Rav Shmuel Honigwachs Question: My neighbor wants to build an extension onto his house that…
Harav Chaim Weg, Rosh Kollel of Kollel Zichron Gershon L’Dayanus
Case: Reuven does a lot of business with Yidden and is very scrupulous to use a heter iska when needed. He is in the midst of a deal with an irreligious Jewish associate who is very resistant to the idea and refuses to use a heter iska.
Question: Is he allowed to proceed with this deal that contains ribbis?
Answer: The Shulchan Aruch rules that it is permitted to lend money to a mumar (a Jew who publicly transgresses the Torah) with ribbis. Tosafos and other Rishonim give several reasons for this.
- One reason is because the Torah only prohibits lending with interest to “achicha,” your brother, and a mumar is not considered your brother.
- Another reason is because, in olden times, the halacha regarding a mumar was “moridim oso,” which basically meant that it was permitted to indirectly cause his death by convincing him to descend into a pit and then removing the ladder, thereby trapping him there. If it is technically permitted to be unconcerned about his life, it is certainly permitted to be unconcerned about his money.
It should be noted that there are two kinds of mumars. The Poskim say that one can charge a mumar interest if he is raising his children in a completely non-Jewish atmosphere, in which the children would have little possibility of ever rejoining the Jewish community. If, however, he is raising his children in an area where he has contact with Jews, and it is quite possible that the child will return to Judaism, one would not be permitted to charge interest to the father and thereby take away money that the child would have inherited.
While most Rishonim permit lending money with interest to a mumar, Rashi forbids it. The Rema therefore says that “some say” it is forbidden and he holds that it is laudable to be stringent if possible.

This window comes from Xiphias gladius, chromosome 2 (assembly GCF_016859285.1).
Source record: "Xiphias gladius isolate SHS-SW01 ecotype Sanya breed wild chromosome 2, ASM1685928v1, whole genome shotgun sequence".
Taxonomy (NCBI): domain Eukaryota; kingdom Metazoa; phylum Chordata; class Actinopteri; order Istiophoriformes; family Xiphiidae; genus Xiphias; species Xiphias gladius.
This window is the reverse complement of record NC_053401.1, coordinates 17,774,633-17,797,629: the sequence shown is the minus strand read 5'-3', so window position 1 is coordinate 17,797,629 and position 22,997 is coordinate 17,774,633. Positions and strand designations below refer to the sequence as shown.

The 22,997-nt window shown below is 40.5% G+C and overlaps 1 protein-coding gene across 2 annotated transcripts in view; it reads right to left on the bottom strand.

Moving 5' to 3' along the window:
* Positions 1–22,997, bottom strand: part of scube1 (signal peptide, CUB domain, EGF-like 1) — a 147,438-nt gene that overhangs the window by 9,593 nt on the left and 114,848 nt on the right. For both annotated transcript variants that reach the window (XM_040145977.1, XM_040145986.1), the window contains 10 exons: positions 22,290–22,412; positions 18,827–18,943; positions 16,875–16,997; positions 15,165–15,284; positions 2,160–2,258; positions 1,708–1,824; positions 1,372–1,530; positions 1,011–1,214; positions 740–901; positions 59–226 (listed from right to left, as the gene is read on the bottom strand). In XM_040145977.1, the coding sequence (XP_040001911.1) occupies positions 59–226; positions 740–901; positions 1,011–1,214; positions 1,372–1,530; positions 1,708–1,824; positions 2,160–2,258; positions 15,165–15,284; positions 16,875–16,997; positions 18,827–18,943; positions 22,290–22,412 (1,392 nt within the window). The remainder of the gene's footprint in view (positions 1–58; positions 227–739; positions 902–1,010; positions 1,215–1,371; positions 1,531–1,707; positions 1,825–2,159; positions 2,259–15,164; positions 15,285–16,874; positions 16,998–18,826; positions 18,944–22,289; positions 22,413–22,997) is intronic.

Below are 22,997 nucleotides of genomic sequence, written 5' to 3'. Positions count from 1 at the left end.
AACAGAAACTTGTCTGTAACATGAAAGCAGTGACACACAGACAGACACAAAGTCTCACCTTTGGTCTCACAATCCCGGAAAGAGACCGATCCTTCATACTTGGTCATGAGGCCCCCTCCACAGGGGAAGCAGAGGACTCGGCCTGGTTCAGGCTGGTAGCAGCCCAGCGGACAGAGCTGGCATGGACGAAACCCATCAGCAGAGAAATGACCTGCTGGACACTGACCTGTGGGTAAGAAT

The Pischei Teshuva and Rav Moshe Feinstein say that, in order to avoid any problems, one should avoid lending money to someone who would qualify as a mumar. If one has to lend him money, however, it would be improper to forgive the ribbis, as one may not assist or help such people.
Whether the secular Jews of today are in the category of mumar is a broader matter of debate.
The Chazon Ish famously says that all secular Jews today cannot be blamed for their transgressions and are in the category of tinokim shenishbu, rather than mumarim. According to his opinion, it is forbidden to lend them money with ribbis.
Rav Moshe Feinstein argues and applies the title of mumar to secular Jews in our times. He says that if one has to lend money to a non-religious Jew who doesn’t agree to a heter iska, he is in fact required to do so with interest.
If such a shailah does come up, one should discuss it with a Rav.[Clarification- Although some authorities permit lending with Ribbis to an irreligious Jew, all agree that one may not borrow with Ribbis from an irreligious Jew.]